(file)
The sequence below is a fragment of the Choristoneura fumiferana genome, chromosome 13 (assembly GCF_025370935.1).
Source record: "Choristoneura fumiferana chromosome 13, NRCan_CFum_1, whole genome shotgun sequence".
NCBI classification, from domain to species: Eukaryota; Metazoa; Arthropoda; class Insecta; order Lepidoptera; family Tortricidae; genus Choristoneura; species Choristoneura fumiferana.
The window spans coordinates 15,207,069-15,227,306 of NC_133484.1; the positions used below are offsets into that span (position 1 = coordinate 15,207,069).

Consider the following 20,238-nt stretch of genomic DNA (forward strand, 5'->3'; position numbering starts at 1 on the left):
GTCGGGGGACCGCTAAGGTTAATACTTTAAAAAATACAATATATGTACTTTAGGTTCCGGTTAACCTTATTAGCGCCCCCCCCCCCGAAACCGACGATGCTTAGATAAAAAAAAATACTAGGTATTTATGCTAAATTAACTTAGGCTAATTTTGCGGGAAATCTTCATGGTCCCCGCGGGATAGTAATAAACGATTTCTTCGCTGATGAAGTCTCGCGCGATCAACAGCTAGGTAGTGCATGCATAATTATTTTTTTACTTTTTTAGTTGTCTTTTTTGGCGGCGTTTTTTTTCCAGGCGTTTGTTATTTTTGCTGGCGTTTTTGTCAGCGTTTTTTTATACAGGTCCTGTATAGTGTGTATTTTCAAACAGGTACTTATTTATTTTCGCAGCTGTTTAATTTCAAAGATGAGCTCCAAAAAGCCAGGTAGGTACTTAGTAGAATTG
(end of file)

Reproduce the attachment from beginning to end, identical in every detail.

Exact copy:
The sequence below is a fragment of the Choristoneura fumiferana genome, chromosome 13 (assembly GCF_025370935.1).
Source record: "Choristoneura fumiferana chromosome 13, NRCan_CFum_1, whole genome shotgun sequence".
NCBI classification, from domain to species: Eukaryota; Metazoa; Arthropoda; class Insecta; order Lepidoptera; family Tortricidae; genus Choristoneura; species Choristoneura fumiferana.
The window spans coordinates 15,207,069-15,227,306 of NC_133484.1; the positions used below are offsets into that span (position 1 = coordinate 15,207,069).

Consider the following 20,238-nt stretch of genomic DNA (forward strand, 5'->3'; position numbering starts at 1 on the left):
GTCGGGGGACCGCTAAGGTTAATACTTTAAAAAATACAATATATGTACTTTAGGTTCCGGTTAACCTTATTAGCGCCCCCCCCCCCGAAACCGACGATGCTTAGATAAAAAAAAATACTAGGTATTTATGCTAAATTAACTTAGGCTAATTTTGCGGGAAATCTTCATGGTCCCCGCGGGATAGTAATAAACGATTTCTTCGCTGATGAAGTCTCGCGCGATCAACAGCTAGGTAGTGCATGCATAATTATTTTTTTACTTTTTTAGTTGTCTTTTTTGGCGGCGTTTTTTTTCCAGGCGTTTGTTATTTTTGCTGGCGTTTTTGTCAGCGTTTTTTTATACAGGTCCTGTATAGTGTGTATTTTCAAACAGGTACTTATTTATTTTCGCAGCTGTTTAATTTCAAAGATGAGCTCCAAAAAGCCAGGTAGGTACTTAGTAGAATTG